In accordance with the present invention, there is provided an electrical receptacle comprising a line terminal having a first contact and a bimetallic dish, a feed terminal having a second contact, and a reset button having an arm and an internal spring. In a normal reset state, the bimetallic dish bends inward so that the first and second contacts touch. In a tripped state, the bimetallic dish bends outward enabling the internal spring to push the arm of the reset button between the first and second contacts, thereby preventing the first contact from touching the second contact even if the bimetallic dish bends inward again.

It is not intended that the invention be summarized here in its entirety. Rather, further features, aspects and advantages of the invention are set forth in or are apparent from the following description and drawings.

BRIEF DESCRIPTION OF THE DRAWINGS

FIG. 1 is a three-dimensional view of the electrical receptacle package;

FIGS. 2 and 3 are three-dimensional views of the underside of the electrical receptacle package shown in FIG. 1 showing different types of wire connections;

FIGS. 4A-4G are three-dimensional views of subassemblies of the electrical receptacle package shown in FIG. 1;

FIG. 5A is a top-down view of the electrical receptacle with its outer package removed;

FIG. 5B is a depth view across reference line AA in FIG. 5A;

FIG. 6A is a three-dimensional view of the thermal interrupt in its reset state;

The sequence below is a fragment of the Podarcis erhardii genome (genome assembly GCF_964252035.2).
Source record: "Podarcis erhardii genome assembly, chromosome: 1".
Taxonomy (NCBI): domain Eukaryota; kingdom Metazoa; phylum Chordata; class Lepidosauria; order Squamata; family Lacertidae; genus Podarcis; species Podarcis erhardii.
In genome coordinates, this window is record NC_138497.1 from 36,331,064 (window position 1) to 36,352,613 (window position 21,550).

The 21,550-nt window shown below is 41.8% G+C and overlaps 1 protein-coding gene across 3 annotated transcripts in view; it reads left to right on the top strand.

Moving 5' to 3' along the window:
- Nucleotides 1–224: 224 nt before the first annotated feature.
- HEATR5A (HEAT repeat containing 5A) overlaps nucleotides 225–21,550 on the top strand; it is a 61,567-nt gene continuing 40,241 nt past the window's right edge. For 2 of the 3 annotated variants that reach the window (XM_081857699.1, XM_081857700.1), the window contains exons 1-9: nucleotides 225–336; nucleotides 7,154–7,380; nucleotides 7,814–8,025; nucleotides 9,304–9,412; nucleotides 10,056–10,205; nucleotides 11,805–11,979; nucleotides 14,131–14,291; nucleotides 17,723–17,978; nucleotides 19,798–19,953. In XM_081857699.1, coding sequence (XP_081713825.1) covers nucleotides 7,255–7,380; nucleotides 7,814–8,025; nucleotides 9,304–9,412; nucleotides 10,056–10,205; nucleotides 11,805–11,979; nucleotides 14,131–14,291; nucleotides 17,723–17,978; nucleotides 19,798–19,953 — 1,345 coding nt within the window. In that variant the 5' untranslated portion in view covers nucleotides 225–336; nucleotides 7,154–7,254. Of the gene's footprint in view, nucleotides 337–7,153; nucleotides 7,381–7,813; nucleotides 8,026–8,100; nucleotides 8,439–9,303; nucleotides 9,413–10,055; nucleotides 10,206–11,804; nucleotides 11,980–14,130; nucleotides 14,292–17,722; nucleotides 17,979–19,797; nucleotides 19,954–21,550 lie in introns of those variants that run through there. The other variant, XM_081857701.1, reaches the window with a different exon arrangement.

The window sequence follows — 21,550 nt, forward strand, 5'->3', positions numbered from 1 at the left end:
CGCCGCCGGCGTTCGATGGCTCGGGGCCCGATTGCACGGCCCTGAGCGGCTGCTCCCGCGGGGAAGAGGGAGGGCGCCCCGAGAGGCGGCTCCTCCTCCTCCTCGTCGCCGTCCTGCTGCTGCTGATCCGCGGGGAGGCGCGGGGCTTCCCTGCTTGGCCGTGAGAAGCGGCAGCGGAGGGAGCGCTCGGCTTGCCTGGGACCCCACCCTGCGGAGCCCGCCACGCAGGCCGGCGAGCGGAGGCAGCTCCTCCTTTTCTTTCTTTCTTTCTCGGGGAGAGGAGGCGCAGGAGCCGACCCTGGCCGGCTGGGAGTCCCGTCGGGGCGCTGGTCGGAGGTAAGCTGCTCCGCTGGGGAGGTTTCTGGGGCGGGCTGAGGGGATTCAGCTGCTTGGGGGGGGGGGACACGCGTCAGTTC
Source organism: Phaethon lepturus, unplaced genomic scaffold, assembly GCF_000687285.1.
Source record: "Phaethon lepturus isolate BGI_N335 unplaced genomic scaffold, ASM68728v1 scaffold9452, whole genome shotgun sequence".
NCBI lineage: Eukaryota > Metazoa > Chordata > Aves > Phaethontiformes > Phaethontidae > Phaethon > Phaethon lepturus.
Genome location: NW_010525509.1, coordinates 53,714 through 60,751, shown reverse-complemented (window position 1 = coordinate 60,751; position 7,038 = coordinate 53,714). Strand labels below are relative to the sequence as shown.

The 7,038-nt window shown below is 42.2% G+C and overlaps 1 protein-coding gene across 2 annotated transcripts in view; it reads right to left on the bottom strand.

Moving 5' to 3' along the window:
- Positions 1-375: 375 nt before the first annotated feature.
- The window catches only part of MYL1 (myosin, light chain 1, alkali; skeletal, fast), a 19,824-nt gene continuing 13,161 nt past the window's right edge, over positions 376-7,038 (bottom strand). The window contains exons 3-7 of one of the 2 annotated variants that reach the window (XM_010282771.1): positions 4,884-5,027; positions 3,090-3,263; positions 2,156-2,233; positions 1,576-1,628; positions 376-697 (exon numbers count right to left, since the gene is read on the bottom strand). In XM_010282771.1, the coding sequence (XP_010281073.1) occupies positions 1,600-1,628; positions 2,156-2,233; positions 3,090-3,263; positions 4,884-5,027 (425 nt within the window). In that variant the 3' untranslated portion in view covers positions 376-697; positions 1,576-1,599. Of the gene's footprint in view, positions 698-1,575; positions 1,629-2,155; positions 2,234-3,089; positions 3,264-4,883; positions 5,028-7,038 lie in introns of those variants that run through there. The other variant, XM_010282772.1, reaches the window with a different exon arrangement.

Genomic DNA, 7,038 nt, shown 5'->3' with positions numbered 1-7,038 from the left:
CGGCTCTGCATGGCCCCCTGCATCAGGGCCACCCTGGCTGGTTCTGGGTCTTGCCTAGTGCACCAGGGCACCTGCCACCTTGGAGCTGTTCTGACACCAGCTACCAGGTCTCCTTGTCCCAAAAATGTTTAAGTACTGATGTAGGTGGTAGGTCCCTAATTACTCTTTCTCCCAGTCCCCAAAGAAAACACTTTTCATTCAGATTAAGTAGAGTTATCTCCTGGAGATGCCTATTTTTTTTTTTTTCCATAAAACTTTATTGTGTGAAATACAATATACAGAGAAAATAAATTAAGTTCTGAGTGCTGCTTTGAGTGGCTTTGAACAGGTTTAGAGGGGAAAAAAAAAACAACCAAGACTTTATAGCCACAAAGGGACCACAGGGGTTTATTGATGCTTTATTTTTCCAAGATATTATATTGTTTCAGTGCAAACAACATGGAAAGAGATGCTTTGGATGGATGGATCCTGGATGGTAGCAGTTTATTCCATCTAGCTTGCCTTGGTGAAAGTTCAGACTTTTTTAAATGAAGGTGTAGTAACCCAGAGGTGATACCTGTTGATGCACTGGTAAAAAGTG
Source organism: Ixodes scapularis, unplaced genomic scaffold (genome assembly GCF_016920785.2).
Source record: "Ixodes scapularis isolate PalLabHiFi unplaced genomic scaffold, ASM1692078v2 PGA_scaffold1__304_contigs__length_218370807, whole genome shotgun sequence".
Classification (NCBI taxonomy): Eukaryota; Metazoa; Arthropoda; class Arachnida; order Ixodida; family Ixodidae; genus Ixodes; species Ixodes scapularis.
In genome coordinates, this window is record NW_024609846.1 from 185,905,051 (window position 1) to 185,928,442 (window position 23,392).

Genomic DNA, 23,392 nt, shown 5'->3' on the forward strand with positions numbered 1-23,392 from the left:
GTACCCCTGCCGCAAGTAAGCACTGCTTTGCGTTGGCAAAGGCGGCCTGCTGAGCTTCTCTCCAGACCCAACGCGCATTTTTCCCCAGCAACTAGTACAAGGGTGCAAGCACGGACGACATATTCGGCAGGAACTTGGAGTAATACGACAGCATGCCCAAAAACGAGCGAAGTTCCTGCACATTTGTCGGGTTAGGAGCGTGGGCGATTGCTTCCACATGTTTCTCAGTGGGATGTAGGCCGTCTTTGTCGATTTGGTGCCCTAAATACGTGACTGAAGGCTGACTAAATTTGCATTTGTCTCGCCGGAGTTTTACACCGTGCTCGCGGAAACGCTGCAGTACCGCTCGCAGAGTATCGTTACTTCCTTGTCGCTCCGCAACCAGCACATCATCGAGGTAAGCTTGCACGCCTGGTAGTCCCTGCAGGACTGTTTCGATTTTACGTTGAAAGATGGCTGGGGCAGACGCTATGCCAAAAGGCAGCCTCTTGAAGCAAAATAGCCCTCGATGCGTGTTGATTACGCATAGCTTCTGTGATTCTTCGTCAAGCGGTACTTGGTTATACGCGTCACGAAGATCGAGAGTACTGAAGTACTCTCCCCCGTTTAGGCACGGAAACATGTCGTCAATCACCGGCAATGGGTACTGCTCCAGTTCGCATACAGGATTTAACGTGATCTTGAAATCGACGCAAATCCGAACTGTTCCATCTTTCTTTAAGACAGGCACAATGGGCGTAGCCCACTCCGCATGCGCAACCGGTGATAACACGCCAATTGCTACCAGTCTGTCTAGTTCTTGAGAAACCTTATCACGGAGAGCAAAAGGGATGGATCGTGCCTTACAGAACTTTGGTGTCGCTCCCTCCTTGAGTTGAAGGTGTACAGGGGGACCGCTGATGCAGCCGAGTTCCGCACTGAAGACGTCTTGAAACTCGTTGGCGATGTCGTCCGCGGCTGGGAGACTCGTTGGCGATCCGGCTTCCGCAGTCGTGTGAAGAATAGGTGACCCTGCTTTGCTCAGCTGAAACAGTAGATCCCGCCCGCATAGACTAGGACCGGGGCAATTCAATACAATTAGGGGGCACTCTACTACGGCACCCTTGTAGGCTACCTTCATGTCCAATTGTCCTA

FIG. 6B is a three-dimensional view of the thermal interrupt in its tripped state.

FIG. 7 is a three-dimensional view of the bi-metal portion of the thermal interrupt mechanism;

FIG. 8 is a three-dimensional view of the contact portion of the thermal interrupt mechanism;

FIGS. 9 and 10 are views of a prior art electrical safety receptacle; and

FIG. 11 is a view of another prior art electrical safety receptacle.

DETAILED DESCRIPTION

An electrical receptacle has an outlet and senses the operating temperature and automatically turns off when the temperature rises above a predetermined threshold. The receptacle has a reset button that must be manually operated to enable operation of the outlet to resume.

FIG. 1 is a three-dimensional view of the electrical receptacle package of the present invention. The receptacle has a top outlet and a bottom outlet. Each outlet is adapted to receive a 3-prong plug comprising a neutral (N) terminal, a load (L) terminal and a ground terminal for receiving the blades of an electrical plug, or a 2-prong plug comprising a neutral terminal and a load terminal. Specifically, the top outlet has neutral slot 16A, live slot 17A and ground slot 18A, while the bottom outlet has neutral slot 16B, live slot 17B and ground slot 18B. Screw 7 indicates the line terminal, screw 9G indicates the feed terminal, a screw (not shown) on the occluded side of the receptacle indicates the neutral terminal, and mounting tabs 31A, 31B are provided. Typically, electrical receptacles are connected in parallel via the household wiring. Generally, the line terminal serially couples to a thermal interrupt which serially couples to the feed (load) terminal.